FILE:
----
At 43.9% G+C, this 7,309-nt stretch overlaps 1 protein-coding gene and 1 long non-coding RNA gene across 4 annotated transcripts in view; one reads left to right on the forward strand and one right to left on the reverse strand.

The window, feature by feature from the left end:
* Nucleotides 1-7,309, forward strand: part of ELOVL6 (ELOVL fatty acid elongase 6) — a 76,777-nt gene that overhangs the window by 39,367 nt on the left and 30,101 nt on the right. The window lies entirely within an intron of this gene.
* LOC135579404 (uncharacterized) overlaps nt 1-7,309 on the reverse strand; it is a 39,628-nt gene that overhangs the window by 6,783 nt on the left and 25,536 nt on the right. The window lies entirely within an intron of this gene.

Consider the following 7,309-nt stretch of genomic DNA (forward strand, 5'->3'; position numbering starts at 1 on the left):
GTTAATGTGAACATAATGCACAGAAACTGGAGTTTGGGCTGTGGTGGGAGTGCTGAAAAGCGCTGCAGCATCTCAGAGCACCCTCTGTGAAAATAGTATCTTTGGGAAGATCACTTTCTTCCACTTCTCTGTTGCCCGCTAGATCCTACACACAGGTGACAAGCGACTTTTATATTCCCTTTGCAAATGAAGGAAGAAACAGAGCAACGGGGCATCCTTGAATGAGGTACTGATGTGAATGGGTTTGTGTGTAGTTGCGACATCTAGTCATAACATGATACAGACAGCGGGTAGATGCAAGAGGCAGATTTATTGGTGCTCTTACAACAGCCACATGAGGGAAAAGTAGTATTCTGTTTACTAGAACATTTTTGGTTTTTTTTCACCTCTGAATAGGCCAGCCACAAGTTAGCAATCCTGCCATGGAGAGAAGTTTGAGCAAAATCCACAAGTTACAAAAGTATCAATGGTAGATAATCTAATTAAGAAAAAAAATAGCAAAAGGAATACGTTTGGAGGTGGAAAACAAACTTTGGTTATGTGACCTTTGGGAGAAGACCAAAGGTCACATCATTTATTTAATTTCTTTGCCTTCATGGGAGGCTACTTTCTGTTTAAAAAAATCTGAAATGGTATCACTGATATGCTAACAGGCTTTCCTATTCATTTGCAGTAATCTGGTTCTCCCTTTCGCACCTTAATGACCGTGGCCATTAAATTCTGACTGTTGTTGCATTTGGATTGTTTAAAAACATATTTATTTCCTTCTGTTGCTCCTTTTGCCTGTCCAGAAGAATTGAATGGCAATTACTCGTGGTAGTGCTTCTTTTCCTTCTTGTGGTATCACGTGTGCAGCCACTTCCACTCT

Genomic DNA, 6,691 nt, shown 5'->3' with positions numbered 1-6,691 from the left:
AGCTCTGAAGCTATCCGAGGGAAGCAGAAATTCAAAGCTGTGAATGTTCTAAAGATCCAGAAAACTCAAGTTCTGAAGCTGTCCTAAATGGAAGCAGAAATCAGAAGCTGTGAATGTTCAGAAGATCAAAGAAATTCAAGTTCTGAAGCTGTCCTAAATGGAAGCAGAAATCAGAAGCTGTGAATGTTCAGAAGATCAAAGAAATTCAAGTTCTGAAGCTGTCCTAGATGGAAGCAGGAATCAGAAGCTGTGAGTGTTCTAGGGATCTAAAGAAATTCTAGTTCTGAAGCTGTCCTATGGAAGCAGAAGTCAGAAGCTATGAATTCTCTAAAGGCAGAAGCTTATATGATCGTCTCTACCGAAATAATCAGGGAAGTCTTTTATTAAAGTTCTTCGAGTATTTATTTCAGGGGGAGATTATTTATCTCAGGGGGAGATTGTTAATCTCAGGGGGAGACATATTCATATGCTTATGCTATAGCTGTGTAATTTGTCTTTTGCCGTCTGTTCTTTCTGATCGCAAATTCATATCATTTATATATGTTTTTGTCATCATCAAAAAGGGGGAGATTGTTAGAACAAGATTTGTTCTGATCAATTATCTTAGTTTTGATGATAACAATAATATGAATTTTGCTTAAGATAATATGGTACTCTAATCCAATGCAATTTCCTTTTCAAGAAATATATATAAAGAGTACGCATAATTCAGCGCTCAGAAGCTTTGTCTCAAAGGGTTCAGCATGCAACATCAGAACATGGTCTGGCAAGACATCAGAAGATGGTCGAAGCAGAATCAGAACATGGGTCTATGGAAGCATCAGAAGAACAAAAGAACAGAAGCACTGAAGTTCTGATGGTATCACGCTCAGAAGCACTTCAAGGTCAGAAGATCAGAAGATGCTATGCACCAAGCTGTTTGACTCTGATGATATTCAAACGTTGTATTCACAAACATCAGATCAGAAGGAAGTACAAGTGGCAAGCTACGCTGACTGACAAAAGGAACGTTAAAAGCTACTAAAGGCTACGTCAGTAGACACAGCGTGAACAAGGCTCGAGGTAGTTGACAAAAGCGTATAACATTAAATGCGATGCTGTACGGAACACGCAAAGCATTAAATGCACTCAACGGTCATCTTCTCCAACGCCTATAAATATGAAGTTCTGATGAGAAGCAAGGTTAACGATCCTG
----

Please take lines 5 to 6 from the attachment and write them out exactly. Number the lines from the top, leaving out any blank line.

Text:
Consider the following 7,309-nt stretch of genomic DNA (forward strand, 5'->3'; position numbering starts at 1 on the left):
GTTAATGTGAACATAATGCACAGAAACTGGAGTTTGGGCTGTGGTGGGAGTGCTGAAAAGCGCTGCAGCATCTCAGAGCACCCTCTGTGAAAATAGTATCTTTGGGAAGATCACTTTCTTCCACTTCTCTGTTGCCCGCTAGATCCTACACACAGGTGACAAGCGACTTTTATATTCCCTTTGCAAATGAAGGAAGAAACAGAGCAACGGGGCATCCTTGAATGAGGTACTGATGTGAATGGGTTTGTGTGTAGTTGCGACATCTAGTCATAACATGATACAGACAGCGGGTAGATGCAAGAGGCAGATTTATTGGTGCTCTTACAACAGCCACATGAGGGAAAAGTAGTATTCTGTTTACTAGAACATTTTTGGTTTTTTTTCACCTCTGAATAGGCCAGCCACAAGTTAGCAATCCTGCCATGGAGAGAAGTTTGAGCAAAATCCACAAGTTACAAAAGTATCAATGGTAGATAATCTAATTAAGAAAAAAAATAGCAAAAGGAATACGTTTGGAGGTGGAAAACAAACTTTGGTTATGTGACCTTTGGGAGAAGACCAAAGGTCACATCATTTATTTAATTTCTTTGCCTTCATGGGAGGCTACTTTCTGTTTAAAAAAATCTGAAATGGTATCACTGATATGCTAACAGGCTTTCCTATTCATTTGCAGTAATCTGGTTCTCCCTTTCGCACCTTAATGACCGTGGCCATTAAATTCTGACTGTTGTTGCATTTGGATTGTTTAAAAACATATTTATTTCCTTCTGTTGCTCCTTTTGCCTGTCCAGAAGAATTGAATGGCAATTACTCGTGGTAGTGCTTCTTTTCCTTCTTGTGGTATCACGTGTGCAGCCACTTCCACTCT